A Trip To The Dentist And The Plastics Therein

Our Trip To The Dentist and the Plastics Therein. Photo © Liesl Clark

“Please don’t have him eat candy for a day.”

What? I was standing in a dentist’s office, and these were the first words out of the dental assistant’s mouth after my child had some ‘routine’ protective sealant put on his molars. No candy for a day? How about a month or 6? We don’t do candy all that regularly, so to hear her put the limit at 24 hours felt like a license, to my child, for everyday candy in the house, perhaps even a piece or 2 every 4-6 hours. Thank goodness that happy gas was still in effect, for he had a look of mirth on his face while he questioned me about it.

But what I want to know is this: Why is a dental office for children the purveyor of so much cheap plastic crap? This trip to the dentist was truly enlightening for us all — and has served to alter our trust in dental-care in general. I can give you 4 reasons why:

1) That little bin with the plastic junk in it, meant as “prizes” for even showing up at the dentist, was an early highlight. My kids both chose the same toy so they wouldn’t be jealous over the other’s better choice. Their choice x 2!?  A squeezable caterpillar that off-gases more toxic fumes than a PVC shower curtain.

2) Both children complained at how sick they felt from the sweetness of the stuff the dentist used to clean their teeth.

3) Quite disturbing for me was the amount of plastic we left with, each child carrying a little plastic bag filled with free stuff (see the photo above.) Here’s the short list of their freebies x 2:

— A new sample-size tube of Colgate toothpaste.

— A single-use plastic applicator flosser packaged in a plastic bag.

— A new plastic toothbrush complete with plastic packaging.

— A plastic baggy filled with those cool pink pills that show you how well you’re brushing, or not.

— A bigger plastic bag to hold all the plastic crap held in smaller plastic bags.

— A carton of dental floss (okay this one’s an acceptable freebie in my book as there are no plastic-free alternatives that I know of, yet.)

Well, the kids’ teeth got high marks for cavity-prevention from the dentist, yet I didn’t dare tell the dentist we use bamboo toothbrushes and make our own toothpaste mostly in an effort to reduce our plastic footprint. How is a family to keep up their standards of low-impact sustainable dental care after a visit like that? And we have to do this every 6 months?

On the drive home, as we sniffed our new PVC caterpillar toys now flung in the back of the car, I started wondering if my child truly needed those protective molar sealants in the first place? The molars looked good on the X-rays. “It’s optional, but we highly recommend it,” were the words of encouragement from our dental professional.

4) I looked up the sealant as soon as we got home to see what it was made of and, surprise of all surprises, it’s a plastic resin akin to those found in baby bottles, complete with the same endocrine-disrupting chemicals such as BPA and pthalates. What have we done?!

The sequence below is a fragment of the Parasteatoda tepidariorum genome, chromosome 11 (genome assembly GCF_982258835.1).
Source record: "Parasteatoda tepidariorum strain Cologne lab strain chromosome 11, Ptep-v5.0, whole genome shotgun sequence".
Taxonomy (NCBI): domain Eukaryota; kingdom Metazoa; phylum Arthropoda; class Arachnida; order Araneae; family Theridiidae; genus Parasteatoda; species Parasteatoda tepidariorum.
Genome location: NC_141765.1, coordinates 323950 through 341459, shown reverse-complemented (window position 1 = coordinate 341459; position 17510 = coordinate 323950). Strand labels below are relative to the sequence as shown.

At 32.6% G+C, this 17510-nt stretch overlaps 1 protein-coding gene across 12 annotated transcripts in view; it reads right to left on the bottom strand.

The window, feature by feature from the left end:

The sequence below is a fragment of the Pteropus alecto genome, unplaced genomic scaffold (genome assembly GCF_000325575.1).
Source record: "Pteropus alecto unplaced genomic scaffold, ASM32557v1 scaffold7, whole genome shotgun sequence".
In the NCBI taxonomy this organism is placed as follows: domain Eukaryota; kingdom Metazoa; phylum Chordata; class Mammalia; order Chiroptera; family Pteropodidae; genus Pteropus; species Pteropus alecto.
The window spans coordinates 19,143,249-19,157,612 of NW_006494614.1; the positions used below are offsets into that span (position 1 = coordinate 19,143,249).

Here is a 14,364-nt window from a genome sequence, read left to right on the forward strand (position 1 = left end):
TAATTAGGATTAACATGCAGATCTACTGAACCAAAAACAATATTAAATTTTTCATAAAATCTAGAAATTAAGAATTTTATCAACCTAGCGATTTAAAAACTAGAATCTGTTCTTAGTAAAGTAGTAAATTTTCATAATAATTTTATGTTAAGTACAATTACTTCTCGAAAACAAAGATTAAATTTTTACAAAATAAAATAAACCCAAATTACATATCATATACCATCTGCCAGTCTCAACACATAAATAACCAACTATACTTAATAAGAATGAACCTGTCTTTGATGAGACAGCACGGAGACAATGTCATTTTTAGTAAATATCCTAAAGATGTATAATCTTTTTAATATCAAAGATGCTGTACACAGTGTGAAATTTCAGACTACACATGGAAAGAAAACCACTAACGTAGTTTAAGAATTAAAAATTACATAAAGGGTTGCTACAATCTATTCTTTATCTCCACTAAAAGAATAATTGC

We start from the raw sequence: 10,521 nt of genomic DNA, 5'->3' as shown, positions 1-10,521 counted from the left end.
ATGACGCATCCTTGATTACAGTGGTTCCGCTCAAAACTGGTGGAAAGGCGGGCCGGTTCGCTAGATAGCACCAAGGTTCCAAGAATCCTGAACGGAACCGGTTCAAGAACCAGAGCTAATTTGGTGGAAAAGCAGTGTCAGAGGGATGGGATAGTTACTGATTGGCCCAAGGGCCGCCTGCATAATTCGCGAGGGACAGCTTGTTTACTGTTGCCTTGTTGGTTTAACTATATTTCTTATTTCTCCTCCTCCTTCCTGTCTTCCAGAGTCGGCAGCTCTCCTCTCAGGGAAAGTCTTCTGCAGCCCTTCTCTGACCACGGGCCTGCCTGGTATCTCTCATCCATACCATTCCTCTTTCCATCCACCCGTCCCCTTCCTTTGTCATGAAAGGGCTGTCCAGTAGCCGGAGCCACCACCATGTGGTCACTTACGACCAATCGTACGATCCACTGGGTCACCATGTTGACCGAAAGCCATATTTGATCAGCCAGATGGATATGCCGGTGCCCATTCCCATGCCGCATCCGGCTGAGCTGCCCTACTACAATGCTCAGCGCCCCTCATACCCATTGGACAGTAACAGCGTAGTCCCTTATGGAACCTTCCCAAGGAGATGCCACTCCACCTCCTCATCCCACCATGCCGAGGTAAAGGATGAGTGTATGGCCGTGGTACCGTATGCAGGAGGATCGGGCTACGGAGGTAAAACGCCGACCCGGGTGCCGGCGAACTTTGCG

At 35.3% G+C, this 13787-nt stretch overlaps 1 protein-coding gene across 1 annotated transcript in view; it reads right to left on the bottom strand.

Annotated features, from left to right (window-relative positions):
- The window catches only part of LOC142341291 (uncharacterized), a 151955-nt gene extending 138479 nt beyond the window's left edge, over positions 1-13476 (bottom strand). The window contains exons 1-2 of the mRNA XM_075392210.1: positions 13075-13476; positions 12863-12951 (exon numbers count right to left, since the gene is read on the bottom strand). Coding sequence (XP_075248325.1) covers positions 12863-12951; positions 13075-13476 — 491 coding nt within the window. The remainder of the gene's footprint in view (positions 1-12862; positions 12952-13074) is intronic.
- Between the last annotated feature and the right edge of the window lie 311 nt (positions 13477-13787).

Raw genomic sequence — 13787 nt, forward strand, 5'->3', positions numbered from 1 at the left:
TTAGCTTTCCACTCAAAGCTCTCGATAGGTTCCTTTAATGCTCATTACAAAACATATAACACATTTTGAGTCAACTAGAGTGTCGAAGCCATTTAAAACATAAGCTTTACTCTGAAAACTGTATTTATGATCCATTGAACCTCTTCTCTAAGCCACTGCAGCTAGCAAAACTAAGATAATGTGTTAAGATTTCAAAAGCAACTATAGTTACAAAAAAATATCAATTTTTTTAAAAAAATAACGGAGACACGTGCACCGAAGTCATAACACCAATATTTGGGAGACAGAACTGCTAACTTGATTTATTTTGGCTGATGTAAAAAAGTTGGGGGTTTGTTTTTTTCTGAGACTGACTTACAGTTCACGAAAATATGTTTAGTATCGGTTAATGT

Now that I’m well-versed in the the debate over whether dental sealants are safe for kids, I’m kicking myself for not having had a clue. I, the mom who has spent the past 6 years divesting our home and bodies from plastics, opted to seal them into my child’s mouth. Anyone know if sealants can be unsealed without the use of toxic chemicals? Likely not.

16 thoughts on “A Trip To The Dentist And The Plastics Therein

    • Hi Aerie01: I appreciate this. I had read this NIH article and felt that had I known that the sealants have BPA in them at all, I would opt out.


      Although the ADA mentions that the levels are low, just the fact that they’re there at all, and there have been studies to prove leaching does occur, was an eye-opener and I felt it necessary to let others know and decide for themselves. I’m not adverse to the use of plastics in medicine, as I realize they’ve revolutionized use of IV, etc. but putting potentially unnecessary sealants into my child’s mouth, with even trace amounts of BPA, just isn’t something I would’ve done had I known. Drat.

      Many thanks for the link!


  1. One step forward, three steps back. I’m sorry for your children teeth being sealed like this – is there a way you could ask the dentist to remove them? Tell him of your concerns (and even your values, which matter) and see if there is a way round it.

    Liked by 2 people

  2. Hi Liesl,
    If you have any recommendations for dentistry on Island, I would love to hear them. Recently left our dentist over their stance that my three kiddos have x-rays. I’m not against x-rays outright, but I do feel it is overdone in the industry and the situation was handled poorly by the dental office. I’m on the look out for a more natural approach to keeping our family’s teeth in pristine condition.

    Thanks you!


    • Hi Patricia: I don’t have any recommendations on the island at the moment because after Kitsap Kids (which has since moved), we’ve been going to various places in Bremerton and none have been all that great. I’m appalled by how much of a “business” dentistry is these days. Caveat emptor.


  3. What an experience! I’ve never been to the dentist with a child, but it is easy enough for myself to refuse all the extra stuff they try to give you, like toothbrushes, floss, and paste. I’m sure that is more difficult to do with children. Had no idea about the sealant either.

    Liked by 1 person

  4. Thanks for sharing your dentist experience. Have you uncovered any truth about thr toxicity of the plastic sealant since you first posted this? I’m mighty curious! My aunt had a mercury (I think) filling put in when she was a child and her vision and other things suffered as a result. What is the answer… Hmm…

    Ps. What’s your toothpaste recipe??


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